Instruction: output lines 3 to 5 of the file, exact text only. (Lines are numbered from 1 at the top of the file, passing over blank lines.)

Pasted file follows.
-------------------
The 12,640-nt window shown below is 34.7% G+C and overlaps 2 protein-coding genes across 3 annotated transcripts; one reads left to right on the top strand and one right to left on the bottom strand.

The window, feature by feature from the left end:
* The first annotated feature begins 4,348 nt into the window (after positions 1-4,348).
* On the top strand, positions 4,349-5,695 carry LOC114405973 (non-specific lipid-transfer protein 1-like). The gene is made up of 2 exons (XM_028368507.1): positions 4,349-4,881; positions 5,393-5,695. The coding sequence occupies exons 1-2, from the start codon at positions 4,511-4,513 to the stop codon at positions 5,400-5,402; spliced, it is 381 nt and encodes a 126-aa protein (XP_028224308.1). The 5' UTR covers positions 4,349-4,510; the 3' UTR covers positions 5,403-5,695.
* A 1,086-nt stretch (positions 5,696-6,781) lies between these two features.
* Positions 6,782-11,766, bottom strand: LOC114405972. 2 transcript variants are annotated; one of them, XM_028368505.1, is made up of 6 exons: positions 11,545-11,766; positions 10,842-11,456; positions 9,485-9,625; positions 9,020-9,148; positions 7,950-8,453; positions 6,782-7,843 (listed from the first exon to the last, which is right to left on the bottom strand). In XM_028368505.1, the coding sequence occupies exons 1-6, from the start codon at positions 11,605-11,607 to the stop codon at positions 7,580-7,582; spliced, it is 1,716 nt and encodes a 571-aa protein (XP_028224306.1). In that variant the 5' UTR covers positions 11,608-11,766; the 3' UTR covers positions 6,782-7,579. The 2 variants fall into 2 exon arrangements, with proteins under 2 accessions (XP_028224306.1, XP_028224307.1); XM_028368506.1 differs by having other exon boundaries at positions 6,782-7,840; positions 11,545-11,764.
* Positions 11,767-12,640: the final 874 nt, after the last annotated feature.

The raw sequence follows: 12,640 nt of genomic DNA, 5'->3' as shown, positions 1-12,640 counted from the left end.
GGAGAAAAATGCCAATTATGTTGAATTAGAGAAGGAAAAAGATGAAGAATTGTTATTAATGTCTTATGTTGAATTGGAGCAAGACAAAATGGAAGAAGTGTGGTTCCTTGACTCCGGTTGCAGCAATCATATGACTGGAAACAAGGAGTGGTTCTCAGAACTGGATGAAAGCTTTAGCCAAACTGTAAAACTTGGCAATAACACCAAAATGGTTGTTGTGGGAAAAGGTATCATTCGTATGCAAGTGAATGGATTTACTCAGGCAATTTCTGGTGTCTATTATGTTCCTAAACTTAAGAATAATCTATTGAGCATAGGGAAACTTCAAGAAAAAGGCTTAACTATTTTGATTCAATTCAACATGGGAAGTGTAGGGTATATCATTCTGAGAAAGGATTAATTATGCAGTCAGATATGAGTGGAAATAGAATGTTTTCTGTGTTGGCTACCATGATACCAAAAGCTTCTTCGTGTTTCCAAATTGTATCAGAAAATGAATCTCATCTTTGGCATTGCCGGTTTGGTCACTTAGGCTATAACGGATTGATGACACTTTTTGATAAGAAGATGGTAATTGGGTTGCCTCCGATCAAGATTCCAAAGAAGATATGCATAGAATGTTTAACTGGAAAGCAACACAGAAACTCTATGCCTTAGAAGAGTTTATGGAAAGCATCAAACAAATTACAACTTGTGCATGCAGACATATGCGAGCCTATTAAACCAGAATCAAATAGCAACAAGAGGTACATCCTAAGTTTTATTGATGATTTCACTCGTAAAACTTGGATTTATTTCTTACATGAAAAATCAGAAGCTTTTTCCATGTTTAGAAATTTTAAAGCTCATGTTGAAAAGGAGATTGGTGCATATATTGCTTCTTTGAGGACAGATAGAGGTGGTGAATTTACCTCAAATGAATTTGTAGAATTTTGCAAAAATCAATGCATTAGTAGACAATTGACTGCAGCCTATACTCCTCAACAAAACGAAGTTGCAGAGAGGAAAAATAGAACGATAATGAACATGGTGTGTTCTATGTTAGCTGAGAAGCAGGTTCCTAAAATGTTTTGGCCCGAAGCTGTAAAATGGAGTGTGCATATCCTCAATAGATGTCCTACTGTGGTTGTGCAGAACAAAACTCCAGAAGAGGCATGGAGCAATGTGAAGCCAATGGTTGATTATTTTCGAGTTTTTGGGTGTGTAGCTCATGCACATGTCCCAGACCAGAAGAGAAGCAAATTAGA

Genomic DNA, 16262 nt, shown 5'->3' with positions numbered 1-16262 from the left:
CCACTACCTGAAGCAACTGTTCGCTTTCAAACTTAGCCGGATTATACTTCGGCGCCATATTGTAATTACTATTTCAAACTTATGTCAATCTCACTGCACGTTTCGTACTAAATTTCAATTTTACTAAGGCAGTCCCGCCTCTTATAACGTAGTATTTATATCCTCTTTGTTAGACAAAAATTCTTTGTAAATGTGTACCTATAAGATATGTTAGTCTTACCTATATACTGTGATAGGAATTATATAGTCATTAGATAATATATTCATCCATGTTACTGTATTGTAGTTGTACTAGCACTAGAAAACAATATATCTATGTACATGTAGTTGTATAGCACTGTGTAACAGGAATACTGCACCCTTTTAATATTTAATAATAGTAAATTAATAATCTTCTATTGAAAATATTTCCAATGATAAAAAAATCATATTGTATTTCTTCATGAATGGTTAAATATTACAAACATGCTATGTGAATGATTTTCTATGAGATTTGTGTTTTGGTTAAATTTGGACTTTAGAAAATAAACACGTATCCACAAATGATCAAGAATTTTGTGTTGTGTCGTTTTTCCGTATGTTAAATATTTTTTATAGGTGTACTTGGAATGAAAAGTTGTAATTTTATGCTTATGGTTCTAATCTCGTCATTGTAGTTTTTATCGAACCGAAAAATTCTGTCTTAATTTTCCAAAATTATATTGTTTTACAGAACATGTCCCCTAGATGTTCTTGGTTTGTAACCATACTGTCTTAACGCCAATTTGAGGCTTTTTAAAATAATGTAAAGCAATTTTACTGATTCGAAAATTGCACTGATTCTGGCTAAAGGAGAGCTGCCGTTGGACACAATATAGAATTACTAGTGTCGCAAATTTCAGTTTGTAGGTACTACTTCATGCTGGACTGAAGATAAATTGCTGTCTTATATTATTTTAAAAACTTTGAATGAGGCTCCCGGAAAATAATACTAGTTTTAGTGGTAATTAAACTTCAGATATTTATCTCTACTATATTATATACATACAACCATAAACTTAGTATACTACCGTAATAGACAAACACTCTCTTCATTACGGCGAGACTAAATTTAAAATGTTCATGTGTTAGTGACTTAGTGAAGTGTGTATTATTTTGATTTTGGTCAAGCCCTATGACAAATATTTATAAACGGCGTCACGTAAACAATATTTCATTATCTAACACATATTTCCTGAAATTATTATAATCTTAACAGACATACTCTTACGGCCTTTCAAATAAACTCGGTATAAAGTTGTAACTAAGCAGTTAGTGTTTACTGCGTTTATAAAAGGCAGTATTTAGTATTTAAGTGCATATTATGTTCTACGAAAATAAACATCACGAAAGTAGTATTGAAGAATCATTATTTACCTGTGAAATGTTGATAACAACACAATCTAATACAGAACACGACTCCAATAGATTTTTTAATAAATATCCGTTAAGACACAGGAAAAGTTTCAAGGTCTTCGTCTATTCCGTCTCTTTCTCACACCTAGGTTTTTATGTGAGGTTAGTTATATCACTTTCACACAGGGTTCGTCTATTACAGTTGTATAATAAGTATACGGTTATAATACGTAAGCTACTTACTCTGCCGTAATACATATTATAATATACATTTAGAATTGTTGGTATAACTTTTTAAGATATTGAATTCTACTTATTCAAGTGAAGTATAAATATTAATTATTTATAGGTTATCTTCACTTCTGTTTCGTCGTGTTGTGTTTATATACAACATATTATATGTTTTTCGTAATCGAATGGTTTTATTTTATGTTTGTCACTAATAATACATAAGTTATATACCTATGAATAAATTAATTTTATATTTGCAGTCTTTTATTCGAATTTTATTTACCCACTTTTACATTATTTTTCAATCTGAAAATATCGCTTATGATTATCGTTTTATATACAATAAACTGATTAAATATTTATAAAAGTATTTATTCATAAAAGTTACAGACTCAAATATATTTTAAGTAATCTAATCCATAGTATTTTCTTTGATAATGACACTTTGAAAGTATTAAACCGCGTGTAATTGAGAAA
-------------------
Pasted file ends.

* The first annotated feature begins 4,348 nt into the window (after positions 1-4,348).
* On the top strand, positions 4,349-5,695 carry LOC114405973 (non-specific lipid-transfer protein 1-like). The gene is made up of 2 exons (XM_028368507.1): positions 4,349-4,881; positions 5,393-5,695. The coding sequence occupies exons 1-2, from the start codon at positions 4,511-4,513 to the stop codon at positions 5,400-5,402; spliced, it is 381 nt and encodes a 126-aa protein (XP_028224308.1). The 5' UTR covers positions 4,349-4,510; the 3' UTR covers positions 5,403-5,695.
* A 1,086-nt stretch (positions 5,696-6,781) lies between these two features.